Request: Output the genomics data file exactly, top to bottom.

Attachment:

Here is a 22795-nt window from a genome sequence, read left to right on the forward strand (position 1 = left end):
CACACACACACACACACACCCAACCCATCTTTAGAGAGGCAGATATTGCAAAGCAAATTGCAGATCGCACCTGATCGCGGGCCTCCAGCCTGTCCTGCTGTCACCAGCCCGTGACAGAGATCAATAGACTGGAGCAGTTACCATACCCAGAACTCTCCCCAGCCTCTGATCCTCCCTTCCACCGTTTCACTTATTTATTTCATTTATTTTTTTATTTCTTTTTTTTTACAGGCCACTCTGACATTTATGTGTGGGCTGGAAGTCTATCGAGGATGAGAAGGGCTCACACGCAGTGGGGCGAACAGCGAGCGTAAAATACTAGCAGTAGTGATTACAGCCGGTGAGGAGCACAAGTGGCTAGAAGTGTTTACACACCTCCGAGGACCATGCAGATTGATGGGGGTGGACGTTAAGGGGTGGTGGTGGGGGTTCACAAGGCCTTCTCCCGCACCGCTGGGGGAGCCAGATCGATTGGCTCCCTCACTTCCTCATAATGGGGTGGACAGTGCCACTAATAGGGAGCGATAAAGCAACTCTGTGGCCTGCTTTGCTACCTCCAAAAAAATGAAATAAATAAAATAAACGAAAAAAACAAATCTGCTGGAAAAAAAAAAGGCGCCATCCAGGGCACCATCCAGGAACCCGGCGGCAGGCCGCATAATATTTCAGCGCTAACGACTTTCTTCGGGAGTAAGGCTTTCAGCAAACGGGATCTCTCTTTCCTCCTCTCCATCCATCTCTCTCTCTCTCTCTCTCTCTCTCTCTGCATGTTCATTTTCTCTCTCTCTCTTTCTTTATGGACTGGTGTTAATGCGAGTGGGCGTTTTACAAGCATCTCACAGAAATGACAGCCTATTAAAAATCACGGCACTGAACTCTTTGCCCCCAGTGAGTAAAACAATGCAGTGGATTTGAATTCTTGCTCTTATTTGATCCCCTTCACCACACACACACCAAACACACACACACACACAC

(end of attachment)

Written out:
Here is a 22795-nt window from a genome sequence, read left to right on the forward strand (position 1 = left end):
CACACACACACACACACACCCAACCCATCTTTAGAGAGGCAGATATTGCAAAGCAAATTGCAGATCGCACCTGATCGCGGGCCTCCAGCCTGTCCTGCTGTCACCAGCCCGTGACAGAGATCAATAGACTGGAGCAGTTACCATACCCAGAACTCTCCCCAGCCTCTGATCCTCCCTTCCACCGTTTCACTTATTTATTTCATTTATTTTTTTATTTCTTTTTTTTTACAGGCCACTCTGACATTTATGTGTGGGCTGGAAGTCTATCGAGGATGAGAAGGGCTCACACGCAGTGGGGCGAACAGCGAGCGTAAAATACTAGCAGTAGTGATTACAGCCGGTGAGGAGCACAAGTGGCTAGAAGTGTTTACACACCTCCGAGGACCATGCAGATTGATGGGGGTGGACGTTAAGGGGTGGTGGTGGGGGTTCACAAGGCCTTCTCCCGCACCGCTGGGGGAGCCAGATCGATTGGCTCCCTCACTTCCTCATAATGGGGTGGACAGTGCCACTAATAGGGAGCGATAAAGCAACTCTGTGGCCTGCTTTGCTACCTCCAAAAAAATGAAATAAATAAAATAAACGAAAAAAACAAATCTGCTGGAAAAAAAAAAGGCGCCATCCAGGGCACCATCCAGGAACCCGGCGGCAGGCCGCATAATATTTCAGCGCTAACGACTTTCTTCGGGAGTAAGGCTTTCAGCAAACGGGATCTCTCTTTCCTCCTCTCCATCCATCTCTCTCTCTCTCTCTCTCTCTCTCTCTGCATGTTCATTTTCTCTCTCTCTCTTTCTTTATGGACTGGTGTTAATGCGAGTGGGCGTTTTACAAGCATCTCACAGAAATGACAGCCTATTAAAAATCACGGCACTGAACTCTTTGCCCCCAGTGAGTAAAACAATGCAGTGGATTTGAATTCTTGCTCTTATTTGATCCCCTTCACCACACACACACCAAACACACACACACACACAC